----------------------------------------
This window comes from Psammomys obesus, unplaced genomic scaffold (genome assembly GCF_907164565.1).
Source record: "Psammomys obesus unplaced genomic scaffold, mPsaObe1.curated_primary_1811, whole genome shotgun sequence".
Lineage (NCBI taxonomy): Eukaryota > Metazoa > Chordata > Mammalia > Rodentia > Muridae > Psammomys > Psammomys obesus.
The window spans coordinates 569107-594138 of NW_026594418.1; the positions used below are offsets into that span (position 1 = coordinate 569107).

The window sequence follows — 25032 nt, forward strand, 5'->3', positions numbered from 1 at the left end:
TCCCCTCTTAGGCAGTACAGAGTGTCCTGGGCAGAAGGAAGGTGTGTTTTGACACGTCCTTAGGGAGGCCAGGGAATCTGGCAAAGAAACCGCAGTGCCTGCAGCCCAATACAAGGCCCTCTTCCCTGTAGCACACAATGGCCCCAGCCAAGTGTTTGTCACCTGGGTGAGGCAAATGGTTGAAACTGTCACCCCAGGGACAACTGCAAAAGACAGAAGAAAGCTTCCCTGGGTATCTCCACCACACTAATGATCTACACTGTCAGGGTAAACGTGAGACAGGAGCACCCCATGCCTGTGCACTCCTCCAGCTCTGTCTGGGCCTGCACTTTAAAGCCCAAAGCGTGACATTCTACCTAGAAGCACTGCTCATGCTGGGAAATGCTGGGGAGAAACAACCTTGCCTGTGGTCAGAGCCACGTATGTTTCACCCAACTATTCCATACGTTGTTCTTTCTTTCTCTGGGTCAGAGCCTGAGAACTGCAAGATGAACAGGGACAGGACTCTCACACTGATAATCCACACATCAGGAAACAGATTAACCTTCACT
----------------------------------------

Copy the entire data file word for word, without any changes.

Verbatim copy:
This window comes from Psammomys obesus, unplaced genomic scaffold (genome assembly GCF_907164565.1).
Source record: "Psammomys obesus unplaced genomic scaffold, mPsaObe1.curated_primary_1811, whole genome shotgun sequence".
Lineage (NCBI taxonomy): Eukaryota > Metazoa > Chordata > Mammalia > Rodentia > Muridae > Psammomys > Psammomys obesus.
The window spans coordinates 569107-594138 of NW_026594418.1; the positions used below are offsets into that span (position 1 = coordinate 569107).

The window sequence follows — 25032 nt, forward strand, 5'->3', positions numbered from 1 at the left end:
TCCCCTCTTAGGCAGTACAGAGTGTCCTGGGCAGAAGGAAGGTGTGTTTTGACACGTCCTTAGGGAGGCCAGGGAATCTGGCAAAGAAACCGCAGTGCCTGCAGCCCAATACAAGGCCCTCTTCCCTGTAGCACACAATGGCCCCAGCCAAGTGTTTGTCACCTGGGTGAGGCAAATGGTTGAAACTGTCACCCCAGGGACAACTGCAAAAGACAGAAGAAAGCTTCCCTGGGTATCTCCACCACACTAATGATCTACACTGTCAGGGTAAACGTGAGACAGGAGCACCCCATGCCTGTGCACTCCTCCAGCTCTGTCTGGGCCTGCACTTTAAAGCCCAAAGCGTGACATTCTACCTAGAAGCACTGCTCATGCTGGGAAATGCTGGGGAGAAACAACCTTGCCTGTGGTCAGAGCCACGTATGTTTCACCCAACTATTCCATACGTTGTTCTTTCTTTCTCTGGGTCAGAGCCTGAGAACTGCAAGATGAACAGGGACAGGACTCTCACACTGATAATCCACACATCAGGAAACAGATTAACCTTCACT